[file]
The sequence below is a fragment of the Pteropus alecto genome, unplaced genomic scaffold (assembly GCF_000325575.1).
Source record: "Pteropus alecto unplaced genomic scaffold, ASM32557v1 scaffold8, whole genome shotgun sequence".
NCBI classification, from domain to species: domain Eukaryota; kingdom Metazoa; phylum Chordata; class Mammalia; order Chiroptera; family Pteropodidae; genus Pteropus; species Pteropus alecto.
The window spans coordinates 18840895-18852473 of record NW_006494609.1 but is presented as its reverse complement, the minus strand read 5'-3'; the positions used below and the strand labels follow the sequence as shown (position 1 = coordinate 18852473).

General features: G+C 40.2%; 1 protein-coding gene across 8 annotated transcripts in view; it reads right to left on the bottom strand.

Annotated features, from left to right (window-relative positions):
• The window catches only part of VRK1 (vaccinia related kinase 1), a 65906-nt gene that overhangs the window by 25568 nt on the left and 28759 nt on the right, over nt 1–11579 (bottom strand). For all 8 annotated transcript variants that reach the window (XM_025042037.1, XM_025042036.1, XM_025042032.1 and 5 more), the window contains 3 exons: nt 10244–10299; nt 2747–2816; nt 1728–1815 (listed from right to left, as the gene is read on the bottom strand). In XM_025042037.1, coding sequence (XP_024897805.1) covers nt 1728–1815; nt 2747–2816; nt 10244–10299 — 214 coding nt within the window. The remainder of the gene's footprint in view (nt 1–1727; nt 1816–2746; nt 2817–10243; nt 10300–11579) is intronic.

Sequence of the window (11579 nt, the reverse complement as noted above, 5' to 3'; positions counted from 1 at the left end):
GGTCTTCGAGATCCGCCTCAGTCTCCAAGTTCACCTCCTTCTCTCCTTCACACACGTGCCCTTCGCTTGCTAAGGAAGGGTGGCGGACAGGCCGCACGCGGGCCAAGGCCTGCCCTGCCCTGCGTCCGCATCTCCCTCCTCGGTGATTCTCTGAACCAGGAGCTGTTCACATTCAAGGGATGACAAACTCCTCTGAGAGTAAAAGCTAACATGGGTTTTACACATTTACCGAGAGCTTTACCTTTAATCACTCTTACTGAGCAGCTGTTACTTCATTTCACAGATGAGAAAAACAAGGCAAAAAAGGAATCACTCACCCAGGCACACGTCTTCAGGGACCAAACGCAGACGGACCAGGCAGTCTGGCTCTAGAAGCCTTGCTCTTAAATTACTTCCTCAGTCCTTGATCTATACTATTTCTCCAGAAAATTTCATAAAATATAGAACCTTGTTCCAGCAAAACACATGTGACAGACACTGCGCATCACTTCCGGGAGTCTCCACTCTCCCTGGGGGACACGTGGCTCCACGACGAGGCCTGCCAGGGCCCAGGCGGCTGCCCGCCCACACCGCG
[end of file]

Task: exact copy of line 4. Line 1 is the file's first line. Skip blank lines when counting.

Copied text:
The window spans coordinates 18840895-18852473 of record NW_006494609.1 but is presented as its reverse complement, the minus strand read 5'-3'; the positions used below and the strand labels follow the sequence as shown (position 1 = coordinate 18852473).